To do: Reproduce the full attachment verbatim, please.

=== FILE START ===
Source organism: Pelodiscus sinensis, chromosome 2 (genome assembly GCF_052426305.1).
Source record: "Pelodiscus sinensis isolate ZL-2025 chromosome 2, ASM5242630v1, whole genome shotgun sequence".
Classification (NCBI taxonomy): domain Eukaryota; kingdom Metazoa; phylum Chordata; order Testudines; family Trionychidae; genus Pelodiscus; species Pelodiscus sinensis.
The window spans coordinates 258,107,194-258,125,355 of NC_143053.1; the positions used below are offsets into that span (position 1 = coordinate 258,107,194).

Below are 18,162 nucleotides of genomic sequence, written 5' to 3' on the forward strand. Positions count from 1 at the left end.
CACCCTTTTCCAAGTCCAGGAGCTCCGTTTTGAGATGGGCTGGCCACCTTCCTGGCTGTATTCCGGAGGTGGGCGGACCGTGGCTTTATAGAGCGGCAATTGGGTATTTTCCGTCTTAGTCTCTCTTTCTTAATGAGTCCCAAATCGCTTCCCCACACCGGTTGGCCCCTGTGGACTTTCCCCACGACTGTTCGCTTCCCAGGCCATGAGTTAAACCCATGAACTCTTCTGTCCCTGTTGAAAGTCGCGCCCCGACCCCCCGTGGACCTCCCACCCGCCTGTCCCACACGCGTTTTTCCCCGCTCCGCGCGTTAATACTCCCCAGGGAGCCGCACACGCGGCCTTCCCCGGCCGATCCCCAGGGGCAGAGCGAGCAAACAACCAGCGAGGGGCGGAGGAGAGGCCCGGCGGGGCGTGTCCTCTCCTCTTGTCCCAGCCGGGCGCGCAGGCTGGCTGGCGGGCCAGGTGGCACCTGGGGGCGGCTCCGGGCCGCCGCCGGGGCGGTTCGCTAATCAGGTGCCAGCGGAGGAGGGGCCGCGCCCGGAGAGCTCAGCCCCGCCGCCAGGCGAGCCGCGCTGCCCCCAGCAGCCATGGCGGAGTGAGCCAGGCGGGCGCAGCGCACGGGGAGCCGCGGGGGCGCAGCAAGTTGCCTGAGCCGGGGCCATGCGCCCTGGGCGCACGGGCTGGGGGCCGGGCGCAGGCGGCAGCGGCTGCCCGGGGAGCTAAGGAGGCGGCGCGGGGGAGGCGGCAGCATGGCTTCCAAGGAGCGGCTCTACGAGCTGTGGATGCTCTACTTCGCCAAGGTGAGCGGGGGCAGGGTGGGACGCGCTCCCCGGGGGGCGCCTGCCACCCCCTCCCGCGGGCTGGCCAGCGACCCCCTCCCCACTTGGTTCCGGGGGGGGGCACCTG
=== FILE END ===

Source organism: Pelodiscus sinensis, chromosome 2 (genome assembly GCF_052426305.1).
Source record: "Pelodiscus sinensis isolate ZL-2025 chromosome 2, ASM5242630v1, whole genome shotgun sequence".
Classification (NCBI taxonomy): domain Eukaryota; kingdom Metazoa; phylum Chordata; order Testudines; family Trionychidae; genus Pelodiscus; species Pelodiscus sinensis.
The window spans coordinates 258,107,194-258,125,355 of NC_143053.1; the positions used below are offsets into that span (position 1 = coordinate 258,107,194).

Below are 18,162 nucleotides of genomic sequence, written 5' to 3' on the forward strand. Positions count from 1 at the left end.
CACCCTTTTCCAAGTCCAGGAGCTCCGTTTTGAGATGGGCTGGCCACCTTCCTGGCTGTATTCCGGAGGTGGGCGGACCGTGGCTTTATAGAGCGGCAATTGGGTATTTTCCGTCTTAGTCTCTCTTTCTTAATGAGTCCCAAATCGCTTCCCCACACCGGTTGGCCCCTGTGGACTTTCCCCACGACTGTTCGCTTCCCAGGCCATGAGTTAAACCCATGAACTCTTCTGTCCCTGTTGAAAGTCGCGCCCCGACCCCCCGTGGACCTCCCACCCGCCTGTCCCACACGCGTTTTTCCCCGCTCCGCGCGTTAATACTCCCCAGGGAGCCGCACACGCGGCCTTCCCCGGCCGATCCCCAGGGGCAGAGCGAGCAAACAACCAGCGAGGGGCGGAGGAGAGGCCCGGCGGGGCGTGTCCTCTCCTCTTGTCCCAGCCGGGCGCGCAGGCTGGCTGGCGGGCCAGGTGGCACCTGGGGGCGGCTCCGGGCCGCCGCCGGGGCGGTTCGCTAATCAGGTGCCAGCGGAGGAGGGGCCGCGCCCGGAGAGCTCAGCCCCGCCGCCAGGCGAGCCGCGCTGCCCCCAGCAGCCATGGCGGAGTGAGCCAGGCGGGCGCAGCGCACGGGGAGCCGCGGGGGCGCAGCAAGTTGCCTGAGCCGGGGCCATGCGCCCTGGGCGCACGGGCTGGGGGCCGGGCGCAGGCGGCAGCGGCTGCCCGGGGAGCTAAGGAGGCGGCGCGGGGGAGGCGGCAGCATGGCTTCCAAGGAGCGGCTCTACGAGCTGTGGATGCTCTACTTCGCCAAGGTGAGCGGGGGCAGGGTGGGACGCGCTCCCCGGGGGGCGCCTGCCACCCCCTCCCGCGGGCTGGCCAGCGACCCCCTCCCCACTTGGTTCCGGGGGGGGGCACCTG